The fishing at Tarpon Cay varies between baby tarpon from 5-25lb and ‘Grandes’ which are migratory fish that show up in the summer time. Thus you can have the backcountry mangrove fishing experience, flats, or offshore experience if the winds cooperate. We fish 8 and 9 weights for baby tarpon and 10 + for the big boys. My stick of choice for the baby’s which were larger and more plentiful than normal this trip was a 990 Sage ONE. It’s an amazing rod that is light enough to cast all day but with the backbone to punch into the wind with authority and subdue big fish. I’m a big fan of the ONE and the 990 gave me a lot of confidence that I could put the fly exactly where I wanted at any time. My big fish rod was a Redington Predator 1090. It’s an amazing value at $250 and is a stout stick that casts well in the wind and can really lay into a big fish. With it’s carbon fiber reinforced butt and ferrules you can yank on a big tarpon about as hard as you want without having to worry. A good saltwater worthy reel is nice to match so you don’t have to worry about going overboard with maintenance. I fished Sage 6000 and 4200 series as well as Ross F1′s and they all performed flawlessly.

Casting is crucial, to have success one needs to be able to double haul quickly and throw at least 50-60 feet into the wind. We did get plenty of closer shots but the better you can cast the more shots you’ll have. Usually the only complaints we hear about this destination is from people who can’t cast or don’t realize tarpon are difficult to land (they go crazyyyyyyyyy!)

We used a wide variety of flies from the San Felipe Special, to gurglers, seaducers, and various Puglisi flies. For backcountry and flats fishing a floating line is perfect, with a clear floating line giving some extra stealth, and for the deeper flats and offshore an intermediate tip line like the RIO Outbound Short Tropical is a nice asset.

Big props to Sage, who outfitted me for the trip, for making some really nice tropical clothing. When you think Sage, clothing doesn’t exactly come to mind, but I practically lived in there Quest Seychelles pants and Quest Keys crews. Normally I’m not a big fan of pants and long sleeves when it’s hot but these did a nice job of keeping the sun off, wicking moisture, and not overheating. I only abandoned them for other apparel once they got to covered in Tarpon slime.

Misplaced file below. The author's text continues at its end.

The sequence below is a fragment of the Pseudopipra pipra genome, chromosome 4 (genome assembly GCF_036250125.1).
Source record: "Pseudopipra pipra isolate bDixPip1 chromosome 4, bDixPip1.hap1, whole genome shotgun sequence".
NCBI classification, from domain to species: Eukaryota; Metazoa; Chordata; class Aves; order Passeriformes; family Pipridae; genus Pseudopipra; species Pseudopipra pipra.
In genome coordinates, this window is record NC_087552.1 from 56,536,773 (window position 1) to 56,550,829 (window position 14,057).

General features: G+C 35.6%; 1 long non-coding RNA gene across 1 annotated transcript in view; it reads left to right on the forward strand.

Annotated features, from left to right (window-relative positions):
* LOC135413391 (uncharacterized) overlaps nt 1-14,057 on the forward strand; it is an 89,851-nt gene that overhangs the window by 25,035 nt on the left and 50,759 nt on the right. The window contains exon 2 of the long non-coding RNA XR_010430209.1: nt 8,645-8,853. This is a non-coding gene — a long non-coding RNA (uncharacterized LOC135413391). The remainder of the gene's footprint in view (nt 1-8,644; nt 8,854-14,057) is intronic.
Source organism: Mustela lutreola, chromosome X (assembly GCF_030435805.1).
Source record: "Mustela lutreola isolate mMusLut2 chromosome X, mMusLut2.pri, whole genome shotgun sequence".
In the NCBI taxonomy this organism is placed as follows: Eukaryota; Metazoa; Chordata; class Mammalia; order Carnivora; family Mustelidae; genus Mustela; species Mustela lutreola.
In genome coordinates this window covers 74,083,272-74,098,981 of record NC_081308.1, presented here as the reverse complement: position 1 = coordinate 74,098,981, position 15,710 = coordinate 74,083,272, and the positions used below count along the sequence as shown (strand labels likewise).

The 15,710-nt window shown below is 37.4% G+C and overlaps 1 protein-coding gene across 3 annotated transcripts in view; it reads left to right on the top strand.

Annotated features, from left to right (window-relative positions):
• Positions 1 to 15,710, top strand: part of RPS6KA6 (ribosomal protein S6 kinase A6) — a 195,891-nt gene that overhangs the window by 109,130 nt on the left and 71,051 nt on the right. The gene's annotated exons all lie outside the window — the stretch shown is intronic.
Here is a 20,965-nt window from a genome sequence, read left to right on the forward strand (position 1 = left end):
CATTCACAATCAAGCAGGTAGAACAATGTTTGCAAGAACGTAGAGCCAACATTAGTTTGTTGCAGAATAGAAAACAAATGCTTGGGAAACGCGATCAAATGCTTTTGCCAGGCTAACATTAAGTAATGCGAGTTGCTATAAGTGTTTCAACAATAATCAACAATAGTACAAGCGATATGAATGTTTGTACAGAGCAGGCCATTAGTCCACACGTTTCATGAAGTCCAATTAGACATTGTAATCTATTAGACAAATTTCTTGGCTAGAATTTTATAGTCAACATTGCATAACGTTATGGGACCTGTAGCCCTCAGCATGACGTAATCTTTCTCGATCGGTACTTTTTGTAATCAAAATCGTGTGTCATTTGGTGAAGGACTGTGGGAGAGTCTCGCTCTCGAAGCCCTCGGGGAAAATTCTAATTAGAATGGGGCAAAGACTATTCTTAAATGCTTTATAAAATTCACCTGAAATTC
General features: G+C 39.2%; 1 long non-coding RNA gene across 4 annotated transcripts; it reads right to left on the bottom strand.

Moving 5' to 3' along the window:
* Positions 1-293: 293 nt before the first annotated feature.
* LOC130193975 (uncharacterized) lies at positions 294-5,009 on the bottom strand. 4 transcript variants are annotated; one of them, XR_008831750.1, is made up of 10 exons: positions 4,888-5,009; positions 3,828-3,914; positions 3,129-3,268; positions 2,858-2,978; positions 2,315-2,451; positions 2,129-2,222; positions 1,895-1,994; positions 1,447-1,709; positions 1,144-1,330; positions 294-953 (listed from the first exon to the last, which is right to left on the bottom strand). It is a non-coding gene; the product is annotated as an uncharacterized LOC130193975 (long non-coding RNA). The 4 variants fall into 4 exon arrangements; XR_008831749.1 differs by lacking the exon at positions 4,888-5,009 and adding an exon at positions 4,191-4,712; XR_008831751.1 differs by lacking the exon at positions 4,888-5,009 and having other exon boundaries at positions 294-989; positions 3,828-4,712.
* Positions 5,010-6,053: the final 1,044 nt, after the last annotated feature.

Overall I was completely impressed by the operation, I’ve heard nothing but great things and it was reinforced. The food is good local fare. A hearty breakfast each morning with sandwiches  in the boat followed by a tasty dinner or lunch depending on when you get back. Ample supplies of beer and margaritas are available…as well as bottled water. The rooms are air conditioned and comfortable and the lodge is filled with classy artwork making it a very comfortable place to stay. Besides fisherman you’ll see quite a few Euro’s on holiday there as well. Another perk is that ATT has perfect cell service from the lodge. The staff is friendly and really goes above and beyond to make you feel like you’re right at home. The feeling I got at the trips end that I could go there a week every summer for the rest of my life. I’ll let the pics say the rest.

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Prepping a Travel First Aid Kit

First and foremost I’m going to preface this article with I’m not a doctor. Please consult one before making any life changing decisions. I’m writing this from experience with training and usage of WFR skills over the years. If you’re interested in a practical course of useful and potentially life saving info then I highly recommend going though a WMI sanctioned WFR course.